Having made the decision to start his own company, Peter began by making four minute-repeaters for other watch companies. At the same time he began to prepare his own collection, working at least twelve hours a day, seven days a week for two years without a break.
“The first three years were horrible,” Peter states with a wistful smile. “I couldn’t continue like that, it messes up your life. But I had the motivation to continue and develop my own pieces because I was getting feedback on what I’d been doing and people liked it. That is when I decided to concentrate on my own watches. I showed my first collection of ten watches on the AIHH stand at Basel in 2003 and by 2004 I had sold 100 watches to people in the UK, the USA in New York and California, Japan and France. By last year, I had developed my own small network for distribution and managed to sell 150 watches and this year I’m hoping to produce 250 pieces.”
For BaselWorld 2006, in addition to producing his own watches, Peter Speake-Marin has created a second watch for Harry Winston (the first was in 2005) – a 44mm self-winding tourbillon in Zalium® called the Project Z3.


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Vintage Tourbillon in a Piccadilly-style platinum case & Serpent in a Piccadilly-style stainless steel case.


Quality - the byword
“After working in after-sales in the UK, I saw where the wear and tear was and what needed to be repaired. So I bore that in mind when I was designing my own collection, hence, for example the larger lugs and crown. What I make is made to last and the watches won’t go out of fashion.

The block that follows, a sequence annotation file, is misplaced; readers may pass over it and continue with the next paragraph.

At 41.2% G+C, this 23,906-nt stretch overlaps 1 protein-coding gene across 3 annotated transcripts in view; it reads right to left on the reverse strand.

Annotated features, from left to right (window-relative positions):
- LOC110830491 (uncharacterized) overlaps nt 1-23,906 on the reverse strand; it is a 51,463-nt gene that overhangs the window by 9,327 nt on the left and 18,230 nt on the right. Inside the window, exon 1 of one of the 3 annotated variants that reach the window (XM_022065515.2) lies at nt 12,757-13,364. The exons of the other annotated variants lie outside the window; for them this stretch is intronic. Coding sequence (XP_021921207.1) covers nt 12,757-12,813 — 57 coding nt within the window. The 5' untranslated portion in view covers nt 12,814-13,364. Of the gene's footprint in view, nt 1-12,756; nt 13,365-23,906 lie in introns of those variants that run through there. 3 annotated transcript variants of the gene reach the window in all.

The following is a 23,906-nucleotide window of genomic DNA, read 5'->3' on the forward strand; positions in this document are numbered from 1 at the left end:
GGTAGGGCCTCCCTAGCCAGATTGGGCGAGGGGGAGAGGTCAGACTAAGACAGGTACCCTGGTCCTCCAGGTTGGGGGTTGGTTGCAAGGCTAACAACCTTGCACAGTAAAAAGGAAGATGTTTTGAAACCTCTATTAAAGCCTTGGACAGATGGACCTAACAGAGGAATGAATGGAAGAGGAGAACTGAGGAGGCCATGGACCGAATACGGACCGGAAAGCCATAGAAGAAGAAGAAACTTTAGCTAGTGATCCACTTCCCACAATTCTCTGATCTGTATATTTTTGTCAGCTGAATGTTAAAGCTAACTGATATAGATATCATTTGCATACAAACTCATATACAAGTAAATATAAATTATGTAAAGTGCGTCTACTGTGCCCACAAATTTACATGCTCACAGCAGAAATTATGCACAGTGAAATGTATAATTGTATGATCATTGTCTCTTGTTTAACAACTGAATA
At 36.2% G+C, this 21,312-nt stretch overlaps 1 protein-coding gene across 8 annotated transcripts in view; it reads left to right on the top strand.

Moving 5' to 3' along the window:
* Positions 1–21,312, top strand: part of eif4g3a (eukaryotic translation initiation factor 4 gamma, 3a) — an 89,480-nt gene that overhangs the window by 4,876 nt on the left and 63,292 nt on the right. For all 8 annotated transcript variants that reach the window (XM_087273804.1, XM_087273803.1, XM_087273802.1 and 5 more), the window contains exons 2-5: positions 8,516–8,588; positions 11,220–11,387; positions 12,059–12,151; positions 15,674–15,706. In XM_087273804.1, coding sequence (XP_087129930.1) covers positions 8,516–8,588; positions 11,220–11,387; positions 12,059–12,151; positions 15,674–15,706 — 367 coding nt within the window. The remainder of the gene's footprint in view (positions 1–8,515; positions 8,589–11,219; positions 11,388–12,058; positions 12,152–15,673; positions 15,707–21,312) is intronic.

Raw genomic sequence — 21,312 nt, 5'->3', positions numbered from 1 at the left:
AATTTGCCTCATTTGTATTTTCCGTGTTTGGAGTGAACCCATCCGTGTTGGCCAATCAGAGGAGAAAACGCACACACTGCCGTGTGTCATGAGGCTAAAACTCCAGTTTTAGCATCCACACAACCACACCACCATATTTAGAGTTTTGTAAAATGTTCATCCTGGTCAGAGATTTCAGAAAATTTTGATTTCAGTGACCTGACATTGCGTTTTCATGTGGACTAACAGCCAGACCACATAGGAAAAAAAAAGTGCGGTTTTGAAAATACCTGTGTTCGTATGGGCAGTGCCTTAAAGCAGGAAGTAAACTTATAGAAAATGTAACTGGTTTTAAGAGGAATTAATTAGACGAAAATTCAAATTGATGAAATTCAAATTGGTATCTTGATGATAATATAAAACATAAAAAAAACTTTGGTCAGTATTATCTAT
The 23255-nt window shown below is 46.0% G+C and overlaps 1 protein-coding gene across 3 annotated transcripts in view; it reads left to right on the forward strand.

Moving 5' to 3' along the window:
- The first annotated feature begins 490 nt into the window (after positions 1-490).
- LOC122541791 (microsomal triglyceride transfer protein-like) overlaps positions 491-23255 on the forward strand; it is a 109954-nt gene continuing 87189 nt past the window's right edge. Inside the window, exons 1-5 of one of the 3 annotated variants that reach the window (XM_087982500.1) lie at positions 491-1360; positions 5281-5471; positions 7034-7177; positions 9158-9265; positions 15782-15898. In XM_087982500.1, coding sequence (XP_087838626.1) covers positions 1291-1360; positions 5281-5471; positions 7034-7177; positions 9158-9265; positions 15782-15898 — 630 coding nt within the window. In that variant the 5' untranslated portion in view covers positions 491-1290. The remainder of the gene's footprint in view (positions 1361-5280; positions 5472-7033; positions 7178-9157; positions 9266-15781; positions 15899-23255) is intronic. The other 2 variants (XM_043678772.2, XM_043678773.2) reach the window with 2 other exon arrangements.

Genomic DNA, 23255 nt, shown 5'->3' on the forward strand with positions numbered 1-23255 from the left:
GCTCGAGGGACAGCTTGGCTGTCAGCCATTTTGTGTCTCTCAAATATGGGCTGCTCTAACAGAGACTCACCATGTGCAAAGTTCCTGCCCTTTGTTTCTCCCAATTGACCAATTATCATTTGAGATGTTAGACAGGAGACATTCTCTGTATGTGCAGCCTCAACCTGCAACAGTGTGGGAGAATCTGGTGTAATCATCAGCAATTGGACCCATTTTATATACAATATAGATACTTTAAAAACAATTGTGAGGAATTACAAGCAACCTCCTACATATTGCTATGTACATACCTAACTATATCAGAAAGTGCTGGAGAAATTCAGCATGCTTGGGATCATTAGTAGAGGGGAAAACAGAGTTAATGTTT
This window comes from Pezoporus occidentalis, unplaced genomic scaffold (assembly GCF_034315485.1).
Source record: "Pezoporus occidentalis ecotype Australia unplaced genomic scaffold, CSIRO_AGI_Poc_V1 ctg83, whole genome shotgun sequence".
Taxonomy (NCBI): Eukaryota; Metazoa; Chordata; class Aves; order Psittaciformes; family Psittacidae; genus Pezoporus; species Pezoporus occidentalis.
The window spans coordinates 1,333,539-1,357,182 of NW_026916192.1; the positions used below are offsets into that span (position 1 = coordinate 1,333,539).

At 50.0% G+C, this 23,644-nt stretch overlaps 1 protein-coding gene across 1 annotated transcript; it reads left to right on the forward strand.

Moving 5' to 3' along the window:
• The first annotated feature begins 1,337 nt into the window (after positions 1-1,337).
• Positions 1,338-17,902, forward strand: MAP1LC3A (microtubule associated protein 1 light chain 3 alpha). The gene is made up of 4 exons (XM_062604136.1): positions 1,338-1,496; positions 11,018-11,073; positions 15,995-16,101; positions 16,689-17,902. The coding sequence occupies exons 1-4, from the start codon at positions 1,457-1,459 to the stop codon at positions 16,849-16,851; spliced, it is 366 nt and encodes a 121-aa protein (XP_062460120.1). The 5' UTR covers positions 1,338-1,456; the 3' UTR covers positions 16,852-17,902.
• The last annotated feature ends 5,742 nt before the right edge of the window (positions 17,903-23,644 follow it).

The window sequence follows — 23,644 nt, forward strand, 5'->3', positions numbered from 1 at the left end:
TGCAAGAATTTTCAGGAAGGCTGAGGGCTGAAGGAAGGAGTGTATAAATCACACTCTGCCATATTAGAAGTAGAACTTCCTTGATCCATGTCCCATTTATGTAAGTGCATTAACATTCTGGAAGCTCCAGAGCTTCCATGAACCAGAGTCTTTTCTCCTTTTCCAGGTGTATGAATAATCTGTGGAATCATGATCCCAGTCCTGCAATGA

“I know that some people have steered away from my watches because they have a 38 mm diameter. So I am now adding a 42 mm range since today’s market still demands large watches. I’ll have new 42 mm models at BaselWorld this year and a whole new series will then begin to evolve.”
Speake-Marin watches range from 12,000 Swiss francs to 450,000 for a 42 mm unique piece in 18 carat white gold featuring a tourbillon, a minute repeater and a perpetual calendar with moon phases. The watches are all beautifully made … made to last both technically and in terms of fashion – style and colour. The brand name is not yet on everybody’s lips, but bearing in mind the originality of the watches and their eye-catching quality, it shouldn’t be too long now.
“We’re spreading the word, we’re still babies that are beginning to walk, although we now have more and more contacts. My goal is get to the point where I have a production of 800 to a 1,000 watches a year and to do that, ideally I need to get into the American market, with good distributors and retailers.
“I don’t want the company to get too big, it would compromise the quality of my work. And that’s what I do, I make quality watches. I certainly don’t want to get to the point where I have a Board of Directors. Obviously I need to earn money for stability, but I’m not in this business to make money. I love the creative part, the drawings, making the prototypes and finally the watch. However I find it quite inspiring that people want to buy my watches, that’s what it’s all about I suppose, the pleasure of creating something other people want!”


Source: February - March 2006 Issue